The overlap between your chest voice and head voice is where you will find your belt zone, i.e. those few golden notes that can be sung in your head voice or with increased air pressure and support; belted. Although it is known by other names I refer to this area as the belt zone. This article can help you find and identify those notes which are specific to your range.
1. This works best with a piano or keyboard. It doesn't matter if you don't know your range i.e bass, alto etc. I find it simplest to use a full size piano with 7 octaves or you can use a 61 note keyboard with 5 octaves (C1-C6). Look at the picture below. Each number represents a different octave (most commonly depicted on C with C4 being 'Middle C'). This acts as a reference when singers say e.g. they can sing up to an Eb. Err...which Eb is that exactly? Eb2 or Eb5? Exactly!
2. Start by finding your breaking point. Sing a chromatic scale using something non distracting like vowel sounds from your lowest note to your highest note. A chromatic scale means to include every white note and black note in-between (see pic). Don't skip any notes as you would e.g. for a major or minor scale.
3. Sing lightly with only a moderate amount of air pressure so you don't get a false result. This is really important. Don't attempt to belt this test! That will defeat the object. As you sing up the scale you will feel and hear your voice getting higher in pitch. Eventually your voice will need to 'break' to continue into your upper register.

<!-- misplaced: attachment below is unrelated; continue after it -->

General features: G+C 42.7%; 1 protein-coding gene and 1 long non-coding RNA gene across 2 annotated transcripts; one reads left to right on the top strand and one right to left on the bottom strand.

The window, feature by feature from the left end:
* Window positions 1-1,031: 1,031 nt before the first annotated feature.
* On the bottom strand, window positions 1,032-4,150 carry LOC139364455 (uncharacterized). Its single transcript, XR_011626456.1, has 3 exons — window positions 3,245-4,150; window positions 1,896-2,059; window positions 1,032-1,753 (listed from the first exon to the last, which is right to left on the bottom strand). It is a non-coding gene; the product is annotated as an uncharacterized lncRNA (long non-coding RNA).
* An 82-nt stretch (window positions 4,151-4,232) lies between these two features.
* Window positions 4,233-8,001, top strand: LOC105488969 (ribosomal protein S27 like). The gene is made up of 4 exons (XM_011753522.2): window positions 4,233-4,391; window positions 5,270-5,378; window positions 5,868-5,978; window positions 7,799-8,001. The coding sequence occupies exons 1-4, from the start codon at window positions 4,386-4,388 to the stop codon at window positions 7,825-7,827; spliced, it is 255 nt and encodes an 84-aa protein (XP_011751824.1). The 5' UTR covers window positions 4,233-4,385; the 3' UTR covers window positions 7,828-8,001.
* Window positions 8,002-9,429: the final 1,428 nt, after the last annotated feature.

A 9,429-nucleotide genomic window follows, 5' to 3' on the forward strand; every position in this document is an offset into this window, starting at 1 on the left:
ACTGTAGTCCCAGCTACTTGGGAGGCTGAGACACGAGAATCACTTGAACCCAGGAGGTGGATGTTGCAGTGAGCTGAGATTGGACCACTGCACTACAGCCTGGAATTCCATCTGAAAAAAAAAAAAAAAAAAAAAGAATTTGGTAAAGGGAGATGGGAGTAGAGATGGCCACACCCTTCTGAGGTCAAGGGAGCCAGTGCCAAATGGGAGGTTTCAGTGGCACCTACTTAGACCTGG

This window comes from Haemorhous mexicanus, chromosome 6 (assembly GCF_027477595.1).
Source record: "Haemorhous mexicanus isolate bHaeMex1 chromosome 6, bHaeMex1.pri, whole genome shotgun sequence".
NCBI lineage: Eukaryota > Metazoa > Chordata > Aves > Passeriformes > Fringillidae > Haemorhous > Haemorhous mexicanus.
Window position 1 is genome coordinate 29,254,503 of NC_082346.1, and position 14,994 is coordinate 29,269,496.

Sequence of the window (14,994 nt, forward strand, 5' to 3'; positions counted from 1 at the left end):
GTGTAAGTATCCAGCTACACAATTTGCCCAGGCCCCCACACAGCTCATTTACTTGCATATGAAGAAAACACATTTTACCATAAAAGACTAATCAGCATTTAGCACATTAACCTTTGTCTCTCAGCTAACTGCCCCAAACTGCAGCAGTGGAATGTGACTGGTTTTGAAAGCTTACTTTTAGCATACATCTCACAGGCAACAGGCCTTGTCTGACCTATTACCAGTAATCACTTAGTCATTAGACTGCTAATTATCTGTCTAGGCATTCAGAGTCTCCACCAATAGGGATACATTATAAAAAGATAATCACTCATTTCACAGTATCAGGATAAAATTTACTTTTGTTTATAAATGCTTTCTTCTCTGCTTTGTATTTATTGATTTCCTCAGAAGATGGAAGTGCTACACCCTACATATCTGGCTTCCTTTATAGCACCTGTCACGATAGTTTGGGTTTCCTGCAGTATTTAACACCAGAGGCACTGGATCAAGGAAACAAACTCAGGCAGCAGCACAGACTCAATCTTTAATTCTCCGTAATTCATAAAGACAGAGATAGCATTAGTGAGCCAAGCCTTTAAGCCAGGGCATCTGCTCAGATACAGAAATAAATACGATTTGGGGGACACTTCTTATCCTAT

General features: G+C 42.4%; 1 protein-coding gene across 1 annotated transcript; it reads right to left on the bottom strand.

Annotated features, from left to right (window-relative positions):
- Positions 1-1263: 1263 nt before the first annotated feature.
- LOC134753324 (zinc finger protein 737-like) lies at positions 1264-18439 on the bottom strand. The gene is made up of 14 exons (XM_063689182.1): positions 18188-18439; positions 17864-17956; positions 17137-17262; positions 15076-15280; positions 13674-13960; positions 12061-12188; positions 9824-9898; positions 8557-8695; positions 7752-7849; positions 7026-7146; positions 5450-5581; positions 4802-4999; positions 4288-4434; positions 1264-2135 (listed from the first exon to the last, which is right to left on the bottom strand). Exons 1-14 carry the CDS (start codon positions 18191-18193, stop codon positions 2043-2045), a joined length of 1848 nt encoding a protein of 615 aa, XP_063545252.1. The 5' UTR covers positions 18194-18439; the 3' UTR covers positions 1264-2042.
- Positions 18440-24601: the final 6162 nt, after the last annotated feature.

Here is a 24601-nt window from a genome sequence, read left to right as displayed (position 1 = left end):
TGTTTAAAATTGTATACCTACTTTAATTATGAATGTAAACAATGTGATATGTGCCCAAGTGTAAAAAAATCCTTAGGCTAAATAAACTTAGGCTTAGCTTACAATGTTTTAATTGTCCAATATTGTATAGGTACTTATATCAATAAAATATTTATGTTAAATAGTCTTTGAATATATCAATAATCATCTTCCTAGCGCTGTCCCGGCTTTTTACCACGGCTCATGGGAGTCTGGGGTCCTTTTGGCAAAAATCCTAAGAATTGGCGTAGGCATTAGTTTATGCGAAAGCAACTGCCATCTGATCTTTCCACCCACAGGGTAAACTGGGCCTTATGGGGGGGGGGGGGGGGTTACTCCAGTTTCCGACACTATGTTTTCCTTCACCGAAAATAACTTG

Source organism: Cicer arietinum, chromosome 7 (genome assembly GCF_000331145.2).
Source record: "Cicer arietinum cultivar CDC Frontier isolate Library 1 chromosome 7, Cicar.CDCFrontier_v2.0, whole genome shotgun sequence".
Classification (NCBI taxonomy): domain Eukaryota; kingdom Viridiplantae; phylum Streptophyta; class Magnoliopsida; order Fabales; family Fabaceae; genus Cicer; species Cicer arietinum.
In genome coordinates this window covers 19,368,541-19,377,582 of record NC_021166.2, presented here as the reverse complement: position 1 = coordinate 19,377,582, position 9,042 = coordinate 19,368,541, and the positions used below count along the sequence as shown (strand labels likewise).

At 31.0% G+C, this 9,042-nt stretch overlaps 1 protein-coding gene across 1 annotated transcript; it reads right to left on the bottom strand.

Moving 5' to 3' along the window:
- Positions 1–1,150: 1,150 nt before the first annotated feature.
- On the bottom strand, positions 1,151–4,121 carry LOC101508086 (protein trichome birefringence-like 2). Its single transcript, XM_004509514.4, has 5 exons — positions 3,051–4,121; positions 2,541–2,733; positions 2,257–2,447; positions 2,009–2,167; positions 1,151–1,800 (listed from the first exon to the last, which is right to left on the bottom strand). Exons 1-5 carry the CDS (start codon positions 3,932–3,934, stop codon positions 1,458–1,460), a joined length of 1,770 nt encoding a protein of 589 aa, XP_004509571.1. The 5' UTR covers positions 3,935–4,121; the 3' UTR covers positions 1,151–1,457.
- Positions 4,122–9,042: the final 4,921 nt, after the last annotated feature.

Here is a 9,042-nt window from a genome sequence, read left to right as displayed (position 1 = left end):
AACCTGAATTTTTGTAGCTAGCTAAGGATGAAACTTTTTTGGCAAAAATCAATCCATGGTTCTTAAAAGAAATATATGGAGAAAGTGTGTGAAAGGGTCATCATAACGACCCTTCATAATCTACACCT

4. Check which note on the keyboard your breaking point occurred. Where did you naturally and easily switch from chest to head voice? It is that first note followed by about 4-6 consecutive notes that you will be able to belt with increased air pressure. For example I am an alto and my breaking point is F4 so my belt zone is in the fourth octave and it is: F, F#, G, G#, A, Bb. Armed with that knowledge you will be able to tell from sight reading if a piece is suitable for your range.
5. Using more or less air pressure in this test will alter the point in which your voice breaks. You may need to do this several times to get an accurate picture and then use it as a guide. For example, my voice usually breaks at F4, but I say my breaking point is between an F4-G4 as it will change slightly on variations in my air pressure, adrenaline levels, time of day or energy. Now you have located your breaking point, increase your air pressure to go past it and remain in chest voice. This is belting.
TIP: Refer to my article How To Stop Straining Your Voice for a guide to safe belting.
Georgie Cooper has been coaching and training singers for 10 years in the South East & Kent. With these articles she aims to simplify much of the myth & jargon when learning how to sing. Click here to read 5 Tricks To Master Your Breathing